He is not going to respond to pressure or demands, task/reward has some limited success. He sees a clear distinction between home and school and that is difficult to address.

He loves being read to though and seems cognitively able so I feel it's just a matter of time and school keeping plugging away and us providing the things he needs at home in order to follow his interests.

He has started making activity books for example with made up worsearches in, this is all going in the right direction I think.

It took two years for him to settle into school at all so we just have to be patient and push him on when we can.

But I could be wrong. This is a transition year so it will be interesting to see what the next place thinks.

HotheadPaisan Sat 11-May-13 20:49:32

Must be shortsighted then, used to sit very close to screens but that's not so noticeable now, I think I will get another sight test done though. I wonder if he can track ok.

HotheadPaisan Sat 11-May-13 20:50:25

It was a -1 and -0.5 I think, really didn't seem that bad.

littleducks Sat 11-May-13 20:52:17

Might be worth checking out, I was just wondering if he actually was longsighted and this was affecting his reading. I went in to school and explained about dd's eyes etc but found as she had glasses the teachers just plonked her up close to the board which was the worst place for her.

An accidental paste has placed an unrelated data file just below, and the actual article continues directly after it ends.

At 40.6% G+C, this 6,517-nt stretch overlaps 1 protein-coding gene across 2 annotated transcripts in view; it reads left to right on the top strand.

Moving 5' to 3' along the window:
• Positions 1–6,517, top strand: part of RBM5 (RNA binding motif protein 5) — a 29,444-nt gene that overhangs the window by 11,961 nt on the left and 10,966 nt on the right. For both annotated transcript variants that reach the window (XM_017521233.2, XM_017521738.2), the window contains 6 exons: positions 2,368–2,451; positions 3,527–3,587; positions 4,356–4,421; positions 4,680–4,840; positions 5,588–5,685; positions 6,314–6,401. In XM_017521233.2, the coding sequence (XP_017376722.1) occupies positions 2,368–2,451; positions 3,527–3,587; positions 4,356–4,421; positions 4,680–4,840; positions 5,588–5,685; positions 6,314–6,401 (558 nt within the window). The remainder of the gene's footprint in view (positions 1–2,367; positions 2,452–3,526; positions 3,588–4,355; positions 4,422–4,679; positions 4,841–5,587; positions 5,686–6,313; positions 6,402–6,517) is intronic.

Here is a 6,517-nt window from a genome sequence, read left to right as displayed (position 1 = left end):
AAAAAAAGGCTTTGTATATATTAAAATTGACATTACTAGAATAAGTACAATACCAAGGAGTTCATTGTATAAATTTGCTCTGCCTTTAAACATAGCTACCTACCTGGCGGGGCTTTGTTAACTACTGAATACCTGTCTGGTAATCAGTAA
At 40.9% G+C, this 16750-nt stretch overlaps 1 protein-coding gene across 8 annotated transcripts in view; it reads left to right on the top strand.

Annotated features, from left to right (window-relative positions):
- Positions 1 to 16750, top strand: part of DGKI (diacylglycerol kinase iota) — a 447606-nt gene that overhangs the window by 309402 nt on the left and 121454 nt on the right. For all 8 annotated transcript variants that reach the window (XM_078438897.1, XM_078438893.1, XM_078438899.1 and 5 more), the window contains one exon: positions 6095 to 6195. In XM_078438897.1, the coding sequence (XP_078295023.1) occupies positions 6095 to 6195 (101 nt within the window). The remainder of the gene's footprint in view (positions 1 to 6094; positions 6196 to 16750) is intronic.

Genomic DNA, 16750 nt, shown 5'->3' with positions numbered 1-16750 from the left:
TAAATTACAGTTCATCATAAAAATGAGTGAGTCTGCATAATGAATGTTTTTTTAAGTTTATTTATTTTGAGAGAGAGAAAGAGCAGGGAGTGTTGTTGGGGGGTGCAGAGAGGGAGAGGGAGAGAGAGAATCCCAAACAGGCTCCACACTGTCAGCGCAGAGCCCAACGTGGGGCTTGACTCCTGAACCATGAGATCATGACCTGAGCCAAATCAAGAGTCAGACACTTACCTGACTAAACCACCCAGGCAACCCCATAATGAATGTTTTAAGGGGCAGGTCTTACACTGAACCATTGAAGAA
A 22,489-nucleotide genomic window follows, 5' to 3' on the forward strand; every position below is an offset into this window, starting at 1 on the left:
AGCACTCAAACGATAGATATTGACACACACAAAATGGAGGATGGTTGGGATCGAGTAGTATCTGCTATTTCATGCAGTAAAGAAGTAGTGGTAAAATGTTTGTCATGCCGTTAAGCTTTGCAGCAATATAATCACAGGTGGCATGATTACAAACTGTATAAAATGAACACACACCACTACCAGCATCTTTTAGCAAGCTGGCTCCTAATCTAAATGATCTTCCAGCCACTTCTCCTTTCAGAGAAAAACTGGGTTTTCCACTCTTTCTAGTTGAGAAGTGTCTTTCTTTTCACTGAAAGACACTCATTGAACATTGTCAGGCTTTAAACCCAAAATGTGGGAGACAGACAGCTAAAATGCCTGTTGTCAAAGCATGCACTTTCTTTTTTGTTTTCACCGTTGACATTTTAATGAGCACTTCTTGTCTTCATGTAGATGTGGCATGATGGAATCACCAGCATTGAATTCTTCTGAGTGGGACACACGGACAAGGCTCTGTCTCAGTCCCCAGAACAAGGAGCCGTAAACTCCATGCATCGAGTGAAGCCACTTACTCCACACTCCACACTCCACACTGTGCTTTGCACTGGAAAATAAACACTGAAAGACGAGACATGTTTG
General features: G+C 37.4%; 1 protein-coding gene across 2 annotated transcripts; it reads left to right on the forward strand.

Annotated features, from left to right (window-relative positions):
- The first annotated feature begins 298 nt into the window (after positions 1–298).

HotheadPaisan Sun 12-May-13 08:28:28

He read a blue book to me last night, he will have mostly memorised it, he takes a long time to agree to change his books. He got all the words right but couldn't work out 'helped', he did spell out the letters but that doesn't really help with that word. Maybe he does just need to repeat and repeat books until he's learned the words that way. I do a lot of learning by repeatedly reading the same thing until it sticks.

It's all just not quite gelling yet and we have discussed other methods such as reading by sight but like I said he does like the phonics lessons. Would they have covered 'ed' as 't' by now? I should imagine the good readers and decoders understand this.

littlemiss06 Sun 12-May-13 08:36:45

My little girl is on yellow band as well and just been told she got a level 1c at the end of spring, on saying that she's been 1c since the end of year one. In our year two class there are only two children on this level of reading books